Note – prior to 1948, the awards were split between Novel and Drama. The following winners are from the Novel category


1947:  All the King’s Men by Robert Penn Warren

1946:  No award

1945:  A Bell for Adano by John Hersey

1944:  Journey in the Dark by Martin Flavin

1943:  Dragon’s Teeth by Upton Sinclair

1942:  In This Our Life by Ellen Glasgow

1941:  No award

1940:  The Grapes of Wrath by John Steinbeck (read and reviewed)

1939:  The Yearling by Marjorie Kinnan Rawlings (read but not reviewed)

1938:  The Late George Apley by John Phillips Marquand

1937:  Gone With the Wind by Margaret Mitchell (read and reviewed)

1936:  Honey in the Horn by Harold L. Davis

1935:  Now in November by Josephine Winslow Johnson

1934:  Lamb in His Bosom by Caroline Miller

1933:  The Store by T. S. Stribling

1932:  The Good Earth by Pearl S. Buck (read but not reviewed)

1931:  Years of Grace by Margaret Ayer Barnes

1930:  Laughing Boy by Oliver Lafarge

1929:  Scarlet Sister Mary by Julia Peterkin

1928:  The Bridge of San Luis Rey by Thornton Wilder

1927:  Early Autumn by Louis Bromfield

1926:  Arrowsmith by Sinclair Lewis

1925:  So Big by Edna Ferber

1924:  The Able McLaughlins by Margaret Wilson

1923:  One of Ours by Willa Cather

1922:  Alice Adams by Booth Tarkington

1921:  The Age of Innocence by Edith Wharton (read and reviewed)

1920:  No award

1919:  The Magnificent Ambersons by Booth Tarkington

1918:  His Family by Ernest Poole


To reward you for making it to the bottom of this list, here are a few facts about the Pulitzer Prizes!

  • The Pulitzer prizes were established in 1917 to recognize outstanding journalism, photography, literature, history, poetry, music and drama.
  • There are twenty-one award categories. Only United States citizens are eligible to apply for the prize in Letters, Drama and Music, except for the History category of Letters, in which the book must be about the United States, but the author may be of any nationality.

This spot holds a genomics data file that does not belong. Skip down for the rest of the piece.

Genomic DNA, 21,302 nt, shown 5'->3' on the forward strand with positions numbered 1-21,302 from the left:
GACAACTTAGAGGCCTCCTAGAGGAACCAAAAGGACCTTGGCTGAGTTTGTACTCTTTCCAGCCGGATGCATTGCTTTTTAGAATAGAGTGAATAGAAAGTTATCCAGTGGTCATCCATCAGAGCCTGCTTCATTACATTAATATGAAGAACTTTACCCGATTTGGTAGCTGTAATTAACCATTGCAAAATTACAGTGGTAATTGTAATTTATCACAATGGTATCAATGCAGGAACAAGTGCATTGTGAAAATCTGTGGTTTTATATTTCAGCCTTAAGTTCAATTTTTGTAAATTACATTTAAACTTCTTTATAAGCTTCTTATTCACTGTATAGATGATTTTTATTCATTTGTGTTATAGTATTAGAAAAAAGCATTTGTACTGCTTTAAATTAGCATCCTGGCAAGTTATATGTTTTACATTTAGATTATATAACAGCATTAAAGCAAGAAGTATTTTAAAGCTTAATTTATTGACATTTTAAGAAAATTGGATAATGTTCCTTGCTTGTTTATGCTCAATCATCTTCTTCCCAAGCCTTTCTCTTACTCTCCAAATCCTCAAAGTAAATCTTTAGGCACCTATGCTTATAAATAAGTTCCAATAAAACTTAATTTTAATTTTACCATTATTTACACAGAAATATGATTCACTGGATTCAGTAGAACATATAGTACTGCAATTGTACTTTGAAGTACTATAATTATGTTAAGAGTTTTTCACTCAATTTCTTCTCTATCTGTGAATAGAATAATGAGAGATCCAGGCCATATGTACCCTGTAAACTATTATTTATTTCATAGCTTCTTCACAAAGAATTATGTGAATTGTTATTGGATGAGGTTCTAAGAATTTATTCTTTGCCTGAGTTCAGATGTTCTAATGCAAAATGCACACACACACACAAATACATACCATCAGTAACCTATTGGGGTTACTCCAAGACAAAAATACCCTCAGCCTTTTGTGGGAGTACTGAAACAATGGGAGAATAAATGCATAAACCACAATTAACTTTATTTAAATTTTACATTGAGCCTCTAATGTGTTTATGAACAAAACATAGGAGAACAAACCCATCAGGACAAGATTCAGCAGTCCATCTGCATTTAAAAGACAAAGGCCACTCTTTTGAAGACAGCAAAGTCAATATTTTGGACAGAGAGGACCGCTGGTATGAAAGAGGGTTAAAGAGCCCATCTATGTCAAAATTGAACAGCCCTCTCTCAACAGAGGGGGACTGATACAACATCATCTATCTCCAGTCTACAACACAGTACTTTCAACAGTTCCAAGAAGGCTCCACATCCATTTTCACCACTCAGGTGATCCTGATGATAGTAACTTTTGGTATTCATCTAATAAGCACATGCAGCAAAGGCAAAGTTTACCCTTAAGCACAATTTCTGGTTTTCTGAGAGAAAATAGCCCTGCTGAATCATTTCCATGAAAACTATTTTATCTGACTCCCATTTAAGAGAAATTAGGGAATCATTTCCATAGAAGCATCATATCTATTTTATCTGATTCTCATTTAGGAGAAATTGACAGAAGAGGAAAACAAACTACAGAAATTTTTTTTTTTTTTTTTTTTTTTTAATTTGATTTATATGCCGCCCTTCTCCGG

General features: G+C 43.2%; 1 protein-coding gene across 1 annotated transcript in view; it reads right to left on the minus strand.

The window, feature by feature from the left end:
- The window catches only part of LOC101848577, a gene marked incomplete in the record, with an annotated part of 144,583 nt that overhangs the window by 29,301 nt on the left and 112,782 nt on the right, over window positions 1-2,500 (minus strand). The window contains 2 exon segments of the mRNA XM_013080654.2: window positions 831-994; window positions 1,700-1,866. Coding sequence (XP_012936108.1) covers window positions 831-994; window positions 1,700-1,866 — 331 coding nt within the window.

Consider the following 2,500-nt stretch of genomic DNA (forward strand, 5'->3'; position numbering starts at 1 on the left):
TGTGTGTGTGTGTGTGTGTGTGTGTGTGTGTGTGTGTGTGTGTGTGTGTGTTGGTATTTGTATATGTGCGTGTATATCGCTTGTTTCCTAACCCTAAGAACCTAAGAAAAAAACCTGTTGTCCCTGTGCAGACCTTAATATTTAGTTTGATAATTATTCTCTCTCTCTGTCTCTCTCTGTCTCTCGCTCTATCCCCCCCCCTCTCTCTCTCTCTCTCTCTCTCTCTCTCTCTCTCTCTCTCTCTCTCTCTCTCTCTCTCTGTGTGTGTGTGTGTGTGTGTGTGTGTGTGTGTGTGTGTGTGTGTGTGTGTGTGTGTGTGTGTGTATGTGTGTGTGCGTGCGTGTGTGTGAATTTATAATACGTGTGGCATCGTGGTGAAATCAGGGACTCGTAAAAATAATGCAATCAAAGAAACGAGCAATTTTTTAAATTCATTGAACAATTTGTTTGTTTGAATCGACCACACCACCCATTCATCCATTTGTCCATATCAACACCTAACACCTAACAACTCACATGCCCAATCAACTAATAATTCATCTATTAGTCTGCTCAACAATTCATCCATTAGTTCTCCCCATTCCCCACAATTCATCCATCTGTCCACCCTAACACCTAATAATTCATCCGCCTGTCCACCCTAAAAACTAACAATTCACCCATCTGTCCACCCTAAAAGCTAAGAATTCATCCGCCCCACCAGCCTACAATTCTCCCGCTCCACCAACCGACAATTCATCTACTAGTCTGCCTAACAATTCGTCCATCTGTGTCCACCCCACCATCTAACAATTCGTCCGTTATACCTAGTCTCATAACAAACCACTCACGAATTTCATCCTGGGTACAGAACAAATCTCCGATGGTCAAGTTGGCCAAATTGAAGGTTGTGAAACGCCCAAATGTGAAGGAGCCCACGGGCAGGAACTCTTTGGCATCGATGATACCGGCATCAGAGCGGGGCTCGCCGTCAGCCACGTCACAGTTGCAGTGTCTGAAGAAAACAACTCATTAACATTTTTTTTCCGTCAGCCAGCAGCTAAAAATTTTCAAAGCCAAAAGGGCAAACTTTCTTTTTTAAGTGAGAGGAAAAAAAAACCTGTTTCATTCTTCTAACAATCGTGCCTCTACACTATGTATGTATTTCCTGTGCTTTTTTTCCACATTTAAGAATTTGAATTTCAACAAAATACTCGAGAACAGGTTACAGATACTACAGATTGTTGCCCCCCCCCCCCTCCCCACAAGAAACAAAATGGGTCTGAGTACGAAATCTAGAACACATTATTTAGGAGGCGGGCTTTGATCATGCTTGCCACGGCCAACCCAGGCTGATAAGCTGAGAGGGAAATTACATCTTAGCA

• John F. Kennedy has been the only President to receive the Pulitzer Prize. He was awarded the prize in 1957 for his biography, Profiles in Courage.
  • And for all those self-published and indie authors: Self-published books are eligible for the prize, but they must be available in print!
Image: Wikipedia

Click here to visit an earlier post with interesting facts about the man behind it all, famous newspaper publisher Joseph Pulitzer.

Visit pulitzer.org to learn more about the Pulitzer Prizes.

Thanks for visiting – come back soon!

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27 thoughts on “The Pulitzer Prize for Fiction – how many have you read?

  1. Oh my gosh I have only read a handful of these. I can’t read that fast to get them read so perhaps I’ll look for some on Audible. It sure makes a car ride go faster.

  2. I copied this list a few months ago and keep reviewing it to see how many of the books (or even the authors) I have read. It hasn’t been many but I am slowly whittling away at the list.

  3. Wow! thanks for sharing the list, Barbara. If was to set out with the same goal, I’d have even further to go than you. I hate to admit that I have read only four.

  4. Seven, I think but a few more that are on my wishlist or TBR. I love it that a book like Gone With the Wind (great book though it is) should have won such a prestigious prize. My sense is that literary prizes are a little bit more ‘snobby’ these days…